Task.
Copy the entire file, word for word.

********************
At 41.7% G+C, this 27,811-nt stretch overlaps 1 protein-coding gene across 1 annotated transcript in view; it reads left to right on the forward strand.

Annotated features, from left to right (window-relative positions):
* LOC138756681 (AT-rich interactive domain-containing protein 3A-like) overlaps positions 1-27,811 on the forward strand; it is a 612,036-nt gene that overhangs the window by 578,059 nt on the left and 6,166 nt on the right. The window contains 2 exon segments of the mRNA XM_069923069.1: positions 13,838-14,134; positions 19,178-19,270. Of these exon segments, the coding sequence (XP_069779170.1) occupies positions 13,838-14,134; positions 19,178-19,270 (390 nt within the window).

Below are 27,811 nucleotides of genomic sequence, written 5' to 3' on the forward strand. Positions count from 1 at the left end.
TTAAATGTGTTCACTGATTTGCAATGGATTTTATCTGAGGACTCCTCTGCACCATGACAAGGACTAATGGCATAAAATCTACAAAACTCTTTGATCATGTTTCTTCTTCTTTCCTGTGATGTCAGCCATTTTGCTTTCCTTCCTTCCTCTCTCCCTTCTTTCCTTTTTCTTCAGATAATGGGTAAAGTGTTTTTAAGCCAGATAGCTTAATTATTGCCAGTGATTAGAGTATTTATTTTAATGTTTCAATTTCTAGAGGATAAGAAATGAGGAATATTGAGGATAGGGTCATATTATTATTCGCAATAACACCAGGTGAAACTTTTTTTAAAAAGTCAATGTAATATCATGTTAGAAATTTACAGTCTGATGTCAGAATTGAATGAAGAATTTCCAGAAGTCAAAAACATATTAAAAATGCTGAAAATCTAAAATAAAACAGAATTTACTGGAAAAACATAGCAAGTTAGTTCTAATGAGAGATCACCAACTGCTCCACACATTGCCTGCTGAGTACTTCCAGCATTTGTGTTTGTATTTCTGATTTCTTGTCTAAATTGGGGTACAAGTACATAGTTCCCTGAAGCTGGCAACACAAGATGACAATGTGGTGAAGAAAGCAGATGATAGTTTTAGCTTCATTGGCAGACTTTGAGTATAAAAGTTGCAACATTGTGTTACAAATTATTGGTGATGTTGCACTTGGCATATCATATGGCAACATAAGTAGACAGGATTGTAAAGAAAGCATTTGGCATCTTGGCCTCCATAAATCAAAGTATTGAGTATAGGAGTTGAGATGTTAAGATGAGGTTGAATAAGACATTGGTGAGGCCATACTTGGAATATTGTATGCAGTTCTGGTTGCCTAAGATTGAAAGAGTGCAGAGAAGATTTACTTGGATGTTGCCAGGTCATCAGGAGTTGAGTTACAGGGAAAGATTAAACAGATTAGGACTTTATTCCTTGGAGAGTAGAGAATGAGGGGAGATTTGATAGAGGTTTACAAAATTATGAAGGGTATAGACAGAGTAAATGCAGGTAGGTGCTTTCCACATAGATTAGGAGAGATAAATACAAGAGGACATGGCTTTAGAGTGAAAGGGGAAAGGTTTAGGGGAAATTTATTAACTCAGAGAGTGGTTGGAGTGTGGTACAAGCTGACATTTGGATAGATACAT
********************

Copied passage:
At 41.7% G+C, this 27,811-nt stretch overlaps 1 protein-coding gene across 1 annotated transcript in view; it reads left to right on the forward strand.

Annotated features, from left to right (window-relative positions):
* LOC138756681 (AT-rich interactive domain-containing protein 3A-like) overlaps positions 1-27,811 on the forward strand; it is a 612,036-nt gene that overhangs the window by 578,059 nt on the left and 6,166 nt on the right. The window contains 2 exon segments of the mRNA XM_069923069.1: positions 13,838-14,134; positions 19,178-19,270. Of these exon segments, the coding sequence (XP_069779170.1) occupies positions 13,838-14,134; positions 19,178-19,270 (390 nt within the window).

Below are 27,811 nucleotides of genomic sequence, written 5' to 3' on the forward strand. Positions count from 1 at the left end.
TTAAATGTGTTCACTGATTTGCAATGGATTTTATCTGAGGACTCCTCTGCACCATGACAAGGACTAATGGCATAAAATCTACAAAACTCTTTGATCATGTTTCTTCTTCTTTCCTGTGATGTCAGCCATTTTGCTTTCCTTCCTTCCTCTCTCCCTTCTTTCCTTTTTCTTCAGATAATGGGTAAAGTGTTTTTAAGCCAGATAGCTTAATTATTGCCAGTGATTAGAGTATTTATTTTAATGTTTCAATTTCTAGAGGATAAGAAATGAGGAATATTGAGGATAGGGTCATATTATTATTCGCAATAACACCAGGTGAAACTTTTTTTAAAAAGTCAATGTAATATCATGTTAGAAATTTACAGTCTGATGTCAGAATTGAATGAAGAATTTCCAGAAGTCAAAAACATATTAAAAATGCTGAAAATCTAAAATAAAACAGAATTTACTGGAAAAACATAGCAAGTTAGTTCTAATGAGAGATCACCAACTGCTCCACACATTGCCTGCTGAGTACTTCCAGCATTTGTGTTTGTATTTCTGATTTCTTGTCTAAATTGGGGTACAAGTACATAGTTCCCTGAAGCTGGCAACACAAGATGACAATGTGGTGAAGAAAGCAGATGATAGTTTTAGCTTCATTGGCAGACTTTGAGTATAAAAGTTGCAACATTGTGTTACAAATTATTGGTGATGTTGCACTTGGCATATCATATGGCAACATAAGTAGACAGGATTGTAAAGAAAGCATTTGGCATCTTGGCCTCCATAAATCAAAGTATTGAGTATAGGAGTTGAGATGTTAAGATGAGGTTGAATAAGACATTGGTGAGGCCATACTTGGAATATTGTATGCAGTTCTGGTTGCCTAAGATTGAAAGAGTGCAGAGAAGATTTACTTGGATGTTGCCAGGTCATCAGGAGTTGAGTTACAGGGAAAGATTAAACAGATTAGGACTTTATTCCTTGGAGAGTAGAGAATGAGGGGAGATTTGATAGAGGTTTACAAAATTATGAAGGGTATAGACAGAGTAAATGCAGGTAGGTGCTTTCCACATAGATTAGGAGAGATAAATACAAGAGGACATGGCTTTAGAGTGAAAGGGGAAAGGTTTAGGGGAAATTTATTAACTCAGAGAGTGGTTGGAGTGTGGTACAAGCTGACATTTGGATAGATACAT